If you are taking opioids while expecting, your child could develop a dependence on the medication. This can cause severe withdrawal symptoms in the newborn after it's born. Babies born dependent on opioids may require medical treatment for multiple weeks post birth. Breastfeeding is not advised during the use of rectal hydromorphone.

How to take Hydromorphone Rectal?

Follow the instructions on the prescription label and review all medication manuals. Do not take hydromorphone in greater quantities or for a longer period than the prescribed Inform your doctor if you have a strong urge to take more medication. Do not consume a hydromorphone rectal suppository in the mouth. It is intended for use within your rectum. Do not share your opioid medication with a person, especially one who has a history of substance addiction or abuse. A misuse of the medicine can result in addiction or even death. Place the medication in a location where other people are unable to access it. Giving away or selling opioids is prohibited by law. Wash your hands thoroughly prior to and after inserting the suppository into your rectal.

Be sure to read and adhere to any instructions for use that come with your medication. Talk to your pharmacist or doctor if you don't understand the instructions. If you are in need of surgery, inform the surgeon beforehand that you're using a rectal hydromorphone.

Don't stop taking this medication abruptly after prolonged use, or you may experience severe withdrawal symptoms. Consult your physician about how to stop taking this medication. Place in the refrigerator and don't freeze. Keep away from the sun. Make sure you keep track of your medication. It is important to be aware if someone is taking it incorrectly or without a prescription. Do not store any empty bottles of opioids. A single dose can cause death for someone who is taking this medication improperly or in some way. Ask your pharmacist for a disposal program. If there's no taking-back system, then flush any remaining medicine down the drain.

What happens if I miss the dose?

Because hydromorphone is used to treat pain, you're less likely to be able to miss the dose. Avoid any missed doses in the event that it is near the time to take your next dose. Don't use any extra medicine to make up for the missed dose.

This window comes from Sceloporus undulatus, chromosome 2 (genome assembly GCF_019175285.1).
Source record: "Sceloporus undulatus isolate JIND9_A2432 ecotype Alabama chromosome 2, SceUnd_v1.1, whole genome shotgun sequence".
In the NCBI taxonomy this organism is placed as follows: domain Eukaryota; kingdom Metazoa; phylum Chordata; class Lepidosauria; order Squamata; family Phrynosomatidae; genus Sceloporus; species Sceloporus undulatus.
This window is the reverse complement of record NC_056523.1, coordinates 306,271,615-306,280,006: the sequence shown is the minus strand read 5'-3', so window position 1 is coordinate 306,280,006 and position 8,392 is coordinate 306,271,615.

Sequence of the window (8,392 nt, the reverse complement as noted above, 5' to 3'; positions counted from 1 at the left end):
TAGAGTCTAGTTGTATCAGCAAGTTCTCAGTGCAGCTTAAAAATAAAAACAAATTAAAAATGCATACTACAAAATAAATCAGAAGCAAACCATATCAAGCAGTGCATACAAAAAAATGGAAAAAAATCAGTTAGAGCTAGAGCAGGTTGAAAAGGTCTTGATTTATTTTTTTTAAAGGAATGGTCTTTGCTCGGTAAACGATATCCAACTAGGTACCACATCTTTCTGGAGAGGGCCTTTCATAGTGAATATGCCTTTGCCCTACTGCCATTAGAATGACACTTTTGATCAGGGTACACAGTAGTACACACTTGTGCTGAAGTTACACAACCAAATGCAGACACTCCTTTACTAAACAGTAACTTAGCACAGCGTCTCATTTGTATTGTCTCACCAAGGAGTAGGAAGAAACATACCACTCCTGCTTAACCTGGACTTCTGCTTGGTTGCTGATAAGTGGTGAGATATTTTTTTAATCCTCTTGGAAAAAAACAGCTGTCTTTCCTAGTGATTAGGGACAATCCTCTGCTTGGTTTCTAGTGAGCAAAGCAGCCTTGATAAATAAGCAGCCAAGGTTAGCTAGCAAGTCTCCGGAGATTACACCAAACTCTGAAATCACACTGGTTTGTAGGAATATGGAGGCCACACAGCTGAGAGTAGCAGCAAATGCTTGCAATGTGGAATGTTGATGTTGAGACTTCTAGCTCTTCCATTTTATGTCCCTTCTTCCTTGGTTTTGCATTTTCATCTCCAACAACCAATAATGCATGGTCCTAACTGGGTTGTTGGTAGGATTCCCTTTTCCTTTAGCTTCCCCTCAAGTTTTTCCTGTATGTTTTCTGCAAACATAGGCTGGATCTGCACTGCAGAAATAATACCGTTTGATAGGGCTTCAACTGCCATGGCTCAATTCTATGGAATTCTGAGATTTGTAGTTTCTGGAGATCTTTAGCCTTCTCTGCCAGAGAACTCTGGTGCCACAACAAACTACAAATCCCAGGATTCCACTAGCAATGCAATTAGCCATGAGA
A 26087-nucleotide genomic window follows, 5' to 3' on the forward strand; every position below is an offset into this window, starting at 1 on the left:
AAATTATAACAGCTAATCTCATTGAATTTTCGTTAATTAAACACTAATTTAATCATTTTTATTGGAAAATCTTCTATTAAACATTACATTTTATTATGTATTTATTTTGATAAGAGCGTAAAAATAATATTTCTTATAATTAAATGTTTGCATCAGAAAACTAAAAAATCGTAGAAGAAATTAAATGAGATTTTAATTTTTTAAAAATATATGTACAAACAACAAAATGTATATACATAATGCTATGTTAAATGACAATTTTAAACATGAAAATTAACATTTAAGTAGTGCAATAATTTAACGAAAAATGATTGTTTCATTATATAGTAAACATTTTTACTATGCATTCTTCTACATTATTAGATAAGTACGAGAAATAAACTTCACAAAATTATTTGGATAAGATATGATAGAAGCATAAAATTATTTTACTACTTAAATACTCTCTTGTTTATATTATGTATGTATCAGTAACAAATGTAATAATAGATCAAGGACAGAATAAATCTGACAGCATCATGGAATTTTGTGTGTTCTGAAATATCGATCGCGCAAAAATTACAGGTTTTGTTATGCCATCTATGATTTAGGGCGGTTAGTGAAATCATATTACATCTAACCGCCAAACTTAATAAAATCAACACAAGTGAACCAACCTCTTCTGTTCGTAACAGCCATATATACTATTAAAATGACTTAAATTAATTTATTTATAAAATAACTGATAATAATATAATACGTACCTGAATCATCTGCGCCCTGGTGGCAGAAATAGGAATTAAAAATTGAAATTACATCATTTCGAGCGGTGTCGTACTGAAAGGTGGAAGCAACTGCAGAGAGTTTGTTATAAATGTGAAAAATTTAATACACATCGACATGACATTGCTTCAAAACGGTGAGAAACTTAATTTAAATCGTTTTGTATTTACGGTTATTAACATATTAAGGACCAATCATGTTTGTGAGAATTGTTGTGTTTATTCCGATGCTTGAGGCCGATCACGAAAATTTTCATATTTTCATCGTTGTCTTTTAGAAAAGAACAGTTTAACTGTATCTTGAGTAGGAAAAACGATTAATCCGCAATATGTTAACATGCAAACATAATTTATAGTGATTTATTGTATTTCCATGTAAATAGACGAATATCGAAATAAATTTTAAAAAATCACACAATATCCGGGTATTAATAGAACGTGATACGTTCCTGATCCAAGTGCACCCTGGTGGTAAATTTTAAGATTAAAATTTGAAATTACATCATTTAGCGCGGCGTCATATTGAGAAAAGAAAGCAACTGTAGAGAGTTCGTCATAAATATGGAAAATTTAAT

What happens if I overdose?

Get medical attention immediately, contact medical attention immediately, or call the Poison Help Line at 1-800-222-1222. An overdose of hydromorphone is fatal, especially for children who are unable to swallow or suck on the suppository for hydromorphone or any other person who is taking the drug without a prescription. Overdose symptoms may include a slow heart rate as well as severe drowsiness, muscle weakness, the sensation of cold and dry skin, difficulty breathing, or even a coma.

What should be avoided?

Don't drink alcohol. Dangerous side effects or even death may occur. Avoid operating machinery or driving until you are aware of the effects of hydromorphone on your body. Drowsiness or extreme dizziness can result in falls and other accidents.

Interaction with other drug

Opioid medications may interact with other medications and can cause serious side effects or even death. Be sure your doctor is aware if you are taking:

  • Other narcotic drugs, like pain medicine with opioids and prescription cough medicine;
  • A sedative such as valium, diazepam, alprazolam, and lorazepam; xanax; klonopin; versed; and many others
  • Medications that cause you to sleep or cause breathing to slow down—a sleeping pill, a muscle relaxer, or medications to treat mental illnesses or
  • Medications that alter the levels of serotonin in your body. They can be stimulants or medications to treat depression, parkinson's disease, migraine headaches, severe infections, vomiting, and nausea.

This list isn't exhaustive. Other medications can affect hydromorphone, such as prescription and over-the-counter medicines, vitamins, and herbal supplements. The interactions of all potential drugs are included in this list.

 

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Prescription only